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Locker Room Reaction to Harrison Trade

by Michael Smith / Carolina Hurricanes
Michael Smith

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Late in the afternoon on Thursday, a day before the NHL's annual holiday roster freeze, the Carolina Hurricanes traded Jay Harrison to the injury-riddled Winnipeg Jets in exchange for a sixth-round draft pick.

With a 7 p.m. faceoff against the visiting Toronto Maple Leafs just a few hours away, there wasn’t much time to gather reaction from the first trade of Ron Francis’ general managerial tenure.

Following the game, a 4-1 win for the Canes, there was some time for reflection, and here’s a sampling of what was said.

Cam Ward
“I’ve known Jay for a very long time. He’s a great human being and was a lot of fun to play with. That’s the tough part of what we do. You immediately think about his family, and we all as former teammates wish him the best in Winnipeg.”

Justin Faulk
“It’s the tough part of the game. Trades do happen. It happens every year to one of your friends, one of your teammates. It’s tough to see guys go. You never like it. But we wish him all the best in Winnipeg, and we’ll miss him around here.”

Bill Peters
Head coach Bill Peters said with the timing of the trade, he wasn’t able to fully address the move with the locker room. The team won’t skate today, and they’ll have the opportunity to discuss the departure of one of the designated alternate captains.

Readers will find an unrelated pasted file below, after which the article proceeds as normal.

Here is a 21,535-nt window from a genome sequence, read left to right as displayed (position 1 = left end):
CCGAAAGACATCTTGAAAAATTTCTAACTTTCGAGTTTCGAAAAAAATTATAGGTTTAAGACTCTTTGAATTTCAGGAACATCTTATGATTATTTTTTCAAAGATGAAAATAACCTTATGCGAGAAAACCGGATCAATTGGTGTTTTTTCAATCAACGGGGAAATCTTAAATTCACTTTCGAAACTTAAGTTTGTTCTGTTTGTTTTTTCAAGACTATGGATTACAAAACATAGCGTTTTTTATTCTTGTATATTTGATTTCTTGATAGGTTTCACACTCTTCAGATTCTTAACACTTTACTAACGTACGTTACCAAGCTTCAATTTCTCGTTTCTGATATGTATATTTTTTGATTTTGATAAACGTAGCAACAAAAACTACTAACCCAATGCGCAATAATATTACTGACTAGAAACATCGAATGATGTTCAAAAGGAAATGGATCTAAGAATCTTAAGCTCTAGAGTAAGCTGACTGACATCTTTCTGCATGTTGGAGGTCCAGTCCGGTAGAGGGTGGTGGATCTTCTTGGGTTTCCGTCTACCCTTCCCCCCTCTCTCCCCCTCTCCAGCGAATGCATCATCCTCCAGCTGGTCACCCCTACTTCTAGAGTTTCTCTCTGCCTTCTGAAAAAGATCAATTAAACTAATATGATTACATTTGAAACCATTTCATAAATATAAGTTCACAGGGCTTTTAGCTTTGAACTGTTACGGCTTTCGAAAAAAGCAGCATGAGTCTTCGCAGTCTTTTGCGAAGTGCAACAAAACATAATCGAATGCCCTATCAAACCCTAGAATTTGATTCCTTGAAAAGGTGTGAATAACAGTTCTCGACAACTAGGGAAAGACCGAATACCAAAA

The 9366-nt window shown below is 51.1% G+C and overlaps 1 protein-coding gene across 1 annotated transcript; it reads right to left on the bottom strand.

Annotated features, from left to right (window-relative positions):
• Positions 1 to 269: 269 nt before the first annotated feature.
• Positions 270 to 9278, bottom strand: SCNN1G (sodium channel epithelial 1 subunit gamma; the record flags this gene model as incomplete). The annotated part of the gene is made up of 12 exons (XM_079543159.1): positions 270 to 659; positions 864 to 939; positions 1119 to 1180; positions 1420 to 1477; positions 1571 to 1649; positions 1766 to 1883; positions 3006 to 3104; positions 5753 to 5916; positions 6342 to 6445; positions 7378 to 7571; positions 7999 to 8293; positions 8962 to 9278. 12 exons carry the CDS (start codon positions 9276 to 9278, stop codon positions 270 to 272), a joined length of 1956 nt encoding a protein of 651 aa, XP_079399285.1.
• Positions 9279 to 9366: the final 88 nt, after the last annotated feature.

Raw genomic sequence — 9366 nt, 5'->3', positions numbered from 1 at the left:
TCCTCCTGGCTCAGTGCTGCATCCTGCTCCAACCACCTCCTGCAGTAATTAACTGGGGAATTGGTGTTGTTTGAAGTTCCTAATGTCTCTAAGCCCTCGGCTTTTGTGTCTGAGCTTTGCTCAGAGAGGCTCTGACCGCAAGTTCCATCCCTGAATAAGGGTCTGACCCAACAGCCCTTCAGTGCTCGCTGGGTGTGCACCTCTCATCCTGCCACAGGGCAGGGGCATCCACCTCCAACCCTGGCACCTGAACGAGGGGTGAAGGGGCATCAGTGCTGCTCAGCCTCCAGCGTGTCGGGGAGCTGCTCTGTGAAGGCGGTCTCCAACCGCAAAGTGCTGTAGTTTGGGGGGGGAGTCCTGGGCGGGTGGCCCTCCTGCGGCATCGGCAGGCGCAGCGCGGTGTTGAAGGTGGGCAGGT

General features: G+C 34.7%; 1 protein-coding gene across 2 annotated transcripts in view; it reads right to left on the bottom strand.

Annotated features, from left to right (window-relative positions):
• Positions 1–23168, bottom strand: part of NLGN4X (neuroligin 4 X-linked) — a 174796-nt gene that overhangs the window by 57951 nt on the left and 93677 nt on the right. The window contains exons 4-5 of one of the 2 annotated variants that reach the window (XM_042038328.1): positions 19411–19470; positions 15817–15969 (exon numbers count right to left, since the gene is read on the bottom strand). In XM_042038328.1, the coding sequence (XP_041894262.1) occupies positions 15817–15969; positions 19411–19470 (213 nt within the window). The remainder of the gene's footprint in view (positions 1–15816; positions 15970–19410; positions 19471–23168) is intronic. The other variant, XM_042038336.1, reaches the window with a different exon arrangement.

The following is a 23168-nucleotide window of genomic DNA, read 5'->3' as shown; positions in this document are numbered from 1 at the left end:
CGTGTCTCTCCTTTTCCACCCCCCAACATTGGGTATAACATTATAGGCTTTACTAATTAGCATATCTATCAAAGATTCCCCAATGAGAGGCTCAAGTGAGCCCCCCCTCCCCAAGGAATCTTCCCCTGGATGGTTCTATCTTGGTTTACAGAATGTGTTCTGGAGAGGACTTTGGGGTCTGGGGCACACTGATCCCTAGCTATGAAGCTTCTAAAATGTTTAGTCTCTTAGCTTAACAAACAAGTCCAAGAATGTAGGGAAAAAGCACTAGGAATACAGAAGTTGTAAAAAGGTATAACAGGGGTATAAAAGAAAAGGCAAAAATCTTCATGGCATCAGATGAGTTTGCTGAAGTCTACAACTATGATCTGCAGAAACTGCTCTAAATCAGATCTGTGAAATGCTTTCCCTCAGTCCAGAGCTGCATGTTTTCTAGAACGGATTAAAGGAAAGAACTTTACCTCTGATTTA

“He was a part of our leadership group, so that will be a void for sure. We’ll talk about that as a group tomorrow,” Peters said on Thursday night. “The timing wasn’t right to address it as a team, but we’ll do that tomorrow. I wish him nothing but the best.”

Before being dealt, Harrison had played in 20 of the Canes’ 30 games this season, recording four points (1g, 3a). With a glut of NHL defensemen on the roster and a number, including Ryan Murphy, waiting in the wings, it became a dilemma of numbers.

“It’s good for both parties, to be honest with you. It gives Harry a chance to be in the lineup and play,” Peters said. “We said when we brought [Michal Jordan] up that we wanted to give him a good look. … We’ve liked what we’ve seen.

“Eight legit d-men is too many,” he continued. “It’s just not a manageable number. Guys are looking over their shoulder. I think it’s a good move, and it allows us to settle into the seven we have.”

In Winnipeg, Harrison finds a familiar face and system under head coach Paul Maurice, for whom he played in Toronto and Carolina. And with the Jets missing defensemen Jacob Trouba, Mark Stuart, Tobias Enstrom and Zach Bogosian, Harrison will see immediate insertion into the lineup.

“I didn’t know they had quite the rash of injuries that they do in Winnipeg,” Peters said. “They’re beat up back there, and they need some depth. … Harry is a pro. He’s a good pro, and he’s going to go there and help them.

“To be fair to Harry, he deserves to play,” he continued. “He’ll get that opportunity in Winnipeg.”

Finally, eight simple words from Peters when he was first asked to discuss the trade:

“He’s a good man, a real good man.”

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